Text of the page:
SC Upholds Bankruptcy Code

The Supreme Court upheld the Insolvency and Bankruptcy Code, backing the government’s efforts to deal with the bad-debt burden of banks and rejecting challenges by the promoters of defaulting companies barred by the law from regaining control of their firms. The court said the IBC was working and had led to rising credit flows.

“We are happy to note that in the working of the code, the flow of financial resource to the commercial sector in India has increased exponentially as a result of financial debts being repaid,” said the bench comprising justices RF Nariman and Navin Sinha.

The top court commended the IBC for bolstering the recovery of bad debt, saying a “defaulters’ paradise” had been ended. Several provisions, such as preferential treatment to financial creditors over operational ones (suppliers of goods) had been questioned by the petitioner

They had also disputed the broad sweep of Section 29A, which barred not just promoters but any individual or entity “related” to them from seeking to take over the ailing entity. Among the promoters contesting the IBC were Sanjay Singal of Bhushan Power and Steel, represented by senior advocate Mukul Rohatgi and lawyer Mahesh Agarwal.

The court rejected all challenges, except to clarify that the related entities should have been connected with the business of the promoter to be barred from bidding. Defaulters who repay debt within a year of them being classified as non-performing assets (NPAs) can submit resolution plans for assets as can promoters if they clear debt with interest.

“The provisions of Section 29A are intended to ensure that, among others, persons responsible for insolvency of the corporate debtor do not participate in the resolution process,” said the bench. “Parliament rectified a loophole… which allowed a backdoor entry to erstwhile managements in the resolution process. Section 30 of IBC, as amended, also clarifies that a resolution plan of a person who is ineligible under Section 29A will not be considered by the committee of creditors (CoC).”

The verdict will have an impact on the biggest insolvency cases, such as that of Essar Steel. Following ArcelorMittal’s highest bid for the company, the Essar Group’s Ruia family has sought to regain control by pledging to repay all that is owed. JSW Steel has pledged to support Essar.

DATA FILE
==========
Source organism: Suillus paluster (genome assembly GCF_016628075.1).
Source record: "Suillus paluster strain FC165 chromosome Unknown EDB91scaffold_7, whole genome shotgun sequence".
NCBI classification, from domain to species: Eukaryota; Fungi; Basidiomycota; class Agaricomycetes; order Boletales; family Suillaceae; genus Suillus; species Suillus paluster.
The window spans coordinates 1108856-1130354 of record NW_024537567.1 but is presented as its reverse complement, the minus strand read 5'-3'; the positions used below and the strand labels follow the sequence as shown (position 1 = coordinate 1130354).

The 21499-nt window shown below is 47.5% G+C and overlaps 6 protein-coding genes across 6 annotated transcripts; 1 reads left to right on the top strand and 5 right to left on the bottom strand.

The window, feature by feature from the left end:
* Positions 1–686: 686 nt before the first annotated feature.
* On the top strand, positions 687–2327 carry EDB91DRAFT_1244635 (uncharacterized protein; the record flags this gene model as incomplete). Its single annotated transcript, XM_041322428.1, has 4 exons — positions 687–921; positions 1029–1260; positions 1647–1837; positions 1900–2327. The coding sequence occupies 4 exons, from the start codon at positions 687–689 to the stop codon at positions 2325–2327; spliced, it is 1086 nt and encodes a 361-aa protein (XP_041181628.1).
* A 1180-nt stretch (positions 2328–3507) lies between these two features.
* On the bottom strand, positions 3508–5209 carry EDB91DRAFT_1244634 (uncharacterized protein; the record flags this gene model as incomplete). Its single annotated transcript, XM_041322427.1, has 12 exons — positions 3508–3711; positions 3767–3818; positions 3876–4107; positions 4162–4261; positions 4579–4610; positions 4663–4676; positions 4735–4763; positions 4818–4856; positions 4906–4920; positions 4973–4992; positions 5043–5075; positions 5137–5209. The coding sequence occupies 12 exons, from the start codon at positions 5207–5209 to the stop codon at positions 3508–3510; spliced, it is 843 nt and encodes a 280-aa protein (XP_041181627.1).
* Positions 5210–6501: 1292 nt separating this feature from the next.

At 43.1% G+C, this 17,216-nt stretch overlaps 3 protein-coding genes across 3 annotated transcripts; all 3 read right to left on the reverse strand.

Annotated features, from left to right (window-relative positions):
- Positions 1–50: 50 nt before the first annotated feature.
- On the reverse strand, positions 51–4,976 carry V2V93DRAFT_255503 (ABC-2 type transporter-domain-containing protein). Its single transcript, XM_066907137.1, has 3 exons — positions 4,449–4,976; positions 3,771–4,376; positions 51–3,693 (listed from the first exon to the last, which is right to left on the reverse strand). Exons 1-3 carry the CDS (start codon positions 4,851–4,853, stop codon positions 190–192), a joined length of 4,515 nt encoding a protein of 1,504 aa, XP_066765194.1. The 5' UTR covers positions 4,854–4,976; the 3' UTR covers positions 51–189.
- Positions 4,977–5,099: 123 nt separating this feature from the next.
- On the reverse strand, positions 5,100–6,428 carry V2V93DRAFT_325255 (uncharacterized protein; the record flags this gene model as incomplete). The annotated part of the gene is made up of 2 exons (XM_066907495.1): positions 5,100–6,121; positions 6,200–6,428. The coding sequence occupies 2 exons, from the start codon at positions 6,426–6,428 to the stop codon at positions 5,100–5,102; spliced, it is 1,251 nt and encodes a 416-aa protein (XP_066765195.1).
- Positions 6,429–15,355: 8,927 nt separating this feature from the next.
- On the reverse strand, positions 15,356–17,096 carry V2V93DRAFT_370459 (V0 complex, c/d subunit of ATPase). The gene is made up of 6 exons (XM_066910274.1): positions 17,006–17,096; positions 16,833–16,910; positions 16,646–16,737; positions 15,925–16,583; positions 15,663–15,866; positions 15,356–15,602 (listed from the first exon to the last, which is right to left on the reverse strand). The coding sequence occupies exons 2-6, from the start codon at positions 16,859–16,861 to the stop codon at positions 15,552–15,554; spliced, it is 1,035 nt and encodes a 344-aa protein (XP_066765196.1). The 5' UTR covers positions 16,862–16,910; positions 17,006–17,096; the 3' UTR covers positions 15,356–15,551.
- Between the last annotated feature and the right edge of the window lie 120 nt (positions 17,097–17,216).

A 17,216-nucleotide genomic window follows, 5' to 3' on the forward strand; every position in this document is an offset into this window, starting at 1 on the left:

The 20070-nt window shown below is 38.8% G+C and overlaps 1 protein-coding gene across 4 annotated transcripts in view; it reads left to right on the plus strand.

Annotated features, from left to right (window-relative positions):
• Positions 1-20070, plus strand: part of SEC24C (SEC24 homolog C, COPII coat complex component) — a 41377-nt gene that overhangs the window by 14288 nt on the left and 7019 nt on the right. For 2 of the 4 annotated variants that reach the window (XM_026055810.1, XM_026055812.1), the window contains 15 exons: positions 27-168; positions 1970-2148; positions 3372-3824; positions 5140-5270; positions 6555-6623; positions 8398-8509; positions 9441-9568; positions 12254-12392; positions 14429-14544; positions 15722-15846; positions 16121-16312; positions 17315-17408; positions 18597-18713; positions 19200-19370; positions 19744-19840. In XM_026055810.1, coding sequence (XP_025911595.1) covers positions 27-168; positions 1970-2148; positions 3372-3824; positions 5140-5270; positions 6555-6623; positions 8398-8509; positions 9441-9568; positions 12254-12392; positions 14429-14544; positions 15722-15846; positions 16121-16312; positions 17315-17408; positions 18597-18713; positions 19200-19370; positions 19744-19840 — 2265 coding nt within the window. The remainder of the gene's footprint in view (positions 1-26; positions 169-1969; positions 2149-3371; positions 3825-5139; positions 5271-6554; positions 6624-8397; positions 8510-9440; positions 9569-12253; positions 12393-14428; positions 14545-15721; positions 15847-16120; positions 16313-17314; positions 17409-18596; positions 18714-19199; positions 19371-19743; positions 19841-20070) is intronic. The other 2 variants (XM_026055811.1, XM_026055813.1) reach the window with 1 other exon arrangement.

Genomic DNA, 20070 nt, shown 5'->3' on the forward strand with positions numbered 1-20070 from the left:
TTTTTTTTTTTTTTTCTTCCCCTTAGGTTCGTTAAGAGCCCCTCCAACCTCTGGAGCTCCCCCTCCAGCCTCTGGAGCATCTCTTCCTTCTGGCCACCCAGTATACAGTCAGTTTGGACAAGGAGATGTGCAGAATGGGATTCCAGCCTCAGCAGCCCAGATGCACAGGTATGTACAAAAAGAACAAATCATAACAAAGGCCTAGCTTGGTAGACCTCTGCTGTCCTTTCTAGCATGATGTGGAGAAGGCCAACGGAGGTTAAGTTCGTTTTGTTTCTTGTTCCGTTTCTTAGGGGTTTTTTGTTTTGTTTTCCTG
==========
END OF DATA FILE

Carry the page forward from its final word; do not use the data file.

The top court made minor tweaks to the law. It directed the government to set up NCLAT circuit benches across India within six months and also gave effect to another judgment that mandated all such tribunals would be under the law ministry rather than the corporate affairs ministry as they are now. The top court said that it would refrain from interfering in economic policy and lean in favour of the presumption that the law was constitutional.

Attorney general KK Venugopal had urged the court not to interfere with the 2016 law, citing executive privilege to take economic policy decisions. The bench agreed, saying the legislature should be allowed leeway because it had to deal with complex problems that don’t have easy solutions, especially with regard to economic matters. Moreover, in the context of the changed economic scenario, the expertise of people dealing with the subject should not be lightly interfered with, it said.

The court noted that previous attempts to address the issue had failed. After the code became operational, about 3,300 cases have been disposed of by the adjudicating authority based on out-of-court settlements between debtors and creditors involving claims amounting to over ₹1.2 lakh crore, the court said. Eighty cases have since been resolved by resolution plans being accepted. Of these, the liquidation value of 63 is ₹29,788.07 crore. However, the amount realised from the resolution process is in the region of ₹60,000 crore, over 202% of the liquidation value, it said, citing the Reserve Bank of India.

As a result, credit given by banks and financial institutions to the commercial sector (other than food) has risen from ₹4,952.24 crore in FY17 to ₹9,161.09 crore in FY18 and to ₹13,195.20 crore in the first six months of FY19, it said.

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